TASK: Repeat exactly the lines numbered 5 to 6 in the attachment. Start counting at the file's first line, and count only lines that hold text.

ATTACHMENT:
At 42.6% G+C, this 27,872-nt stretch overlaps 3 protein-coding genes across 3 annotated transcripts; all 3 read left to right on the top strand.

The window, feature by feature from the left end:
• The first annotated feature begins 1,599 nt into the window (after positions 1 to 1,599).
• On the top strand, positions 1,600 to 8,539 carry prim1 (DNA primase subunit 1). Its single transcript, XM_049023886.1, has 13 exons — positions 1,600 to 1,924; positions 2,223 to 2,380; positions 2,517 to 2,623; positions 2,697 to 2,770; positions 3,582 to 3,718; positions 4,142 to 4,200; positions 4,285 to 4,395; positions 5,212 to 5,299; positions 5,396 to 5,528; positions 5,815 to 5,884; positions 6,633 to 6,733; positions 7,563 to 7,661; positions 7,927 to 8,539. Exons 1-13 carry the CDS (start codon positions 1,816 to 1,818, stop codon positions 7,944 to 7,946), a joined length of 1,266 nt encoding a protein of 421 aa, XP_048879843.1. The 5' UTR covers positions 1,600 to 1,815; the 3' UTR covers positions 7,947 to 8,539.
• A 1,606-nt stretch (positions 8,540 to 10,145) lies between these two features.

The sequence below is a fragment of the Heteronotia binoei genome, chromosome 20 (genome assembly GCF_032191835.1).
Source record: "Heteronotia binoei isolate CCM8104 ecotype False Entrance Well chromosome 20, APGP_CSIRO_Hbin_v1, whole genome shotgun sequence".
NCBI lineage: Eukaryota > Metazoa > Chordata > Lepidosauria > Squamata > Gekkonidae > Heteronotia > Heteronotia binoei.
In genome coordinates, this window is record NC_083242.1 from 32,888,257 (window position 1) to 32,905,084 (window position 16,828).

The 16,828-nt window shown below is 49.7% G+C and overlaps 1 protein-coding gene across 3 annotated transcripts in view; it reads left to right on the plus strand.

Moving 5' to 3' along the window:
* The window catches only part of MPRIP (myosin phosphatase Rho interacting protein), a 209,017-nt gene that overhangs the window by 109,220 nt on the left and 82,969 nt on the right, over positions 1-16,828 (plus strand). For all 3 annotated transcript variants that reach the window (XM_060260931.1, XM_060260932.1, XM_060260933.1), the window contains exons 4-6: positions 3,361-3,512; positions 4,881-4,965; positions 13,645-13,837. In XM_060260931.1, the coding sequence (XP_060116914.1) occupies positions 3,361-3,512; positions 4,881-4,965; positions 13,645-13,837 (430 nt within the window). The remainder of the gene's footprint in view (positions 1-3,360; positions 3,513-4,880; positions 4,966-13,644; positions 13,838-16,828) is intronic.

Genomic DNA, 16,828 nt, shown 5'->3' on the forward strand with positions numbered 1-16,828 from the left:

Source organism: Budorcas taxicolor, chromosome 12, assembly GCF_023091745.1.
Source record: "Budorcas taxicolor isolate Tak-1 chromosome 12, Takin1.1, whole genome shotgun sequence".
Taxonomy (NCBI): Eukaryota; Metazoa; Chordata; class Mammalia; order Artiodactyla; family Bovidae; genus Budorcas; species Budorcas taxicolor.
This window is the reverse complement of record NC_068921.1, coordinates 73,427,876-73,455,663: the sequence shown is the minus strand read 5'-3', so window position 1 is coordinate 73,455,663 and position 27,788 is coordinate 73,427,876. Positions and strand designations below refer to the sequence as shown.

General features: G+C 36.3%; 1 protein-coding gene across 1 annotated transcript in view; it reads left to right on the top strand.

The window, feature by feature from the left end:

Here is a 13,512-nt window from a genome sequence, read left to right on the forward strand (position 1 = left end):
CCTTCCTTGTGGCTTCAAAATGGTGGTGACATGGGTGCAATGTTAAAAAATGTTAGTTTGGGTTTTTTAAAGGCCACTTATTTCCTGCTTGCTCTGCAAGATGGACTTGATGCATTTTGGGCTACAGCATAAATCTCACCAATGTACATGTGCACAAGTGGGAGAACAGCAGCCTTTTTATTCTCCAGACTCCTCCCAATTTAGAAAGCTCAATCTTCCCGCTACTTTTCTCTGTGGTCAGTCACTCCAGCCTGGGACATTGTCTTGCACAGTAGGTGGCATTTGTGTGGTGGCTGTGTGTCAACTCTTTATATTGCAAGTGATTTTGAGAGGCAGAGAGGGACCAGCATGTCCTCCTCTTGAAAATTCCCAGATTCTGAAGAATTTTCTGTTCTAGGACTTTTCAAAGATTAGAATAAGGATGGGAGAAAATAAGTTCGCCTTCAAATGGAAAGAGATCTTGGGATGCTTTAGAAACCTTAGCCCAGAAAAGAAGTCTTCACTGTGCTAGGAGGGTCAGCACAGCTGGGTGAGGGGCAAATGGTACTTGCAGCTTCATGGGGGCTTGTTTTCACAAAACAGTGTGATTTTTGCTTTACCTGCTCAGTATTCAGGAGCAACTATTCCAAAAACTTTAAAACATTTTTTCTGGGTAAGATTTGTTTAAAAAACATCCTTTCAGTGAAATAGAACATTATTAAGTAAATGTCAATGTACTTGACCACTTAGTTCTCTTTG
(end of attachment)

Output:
• A 1,606-nt stretch (positions 8,540 to 10,145) lies between these two features.

The sequence below is a fragment of the Heteronotia binoei genome, chromosome 20 (genome assembly GCF_032191835.1).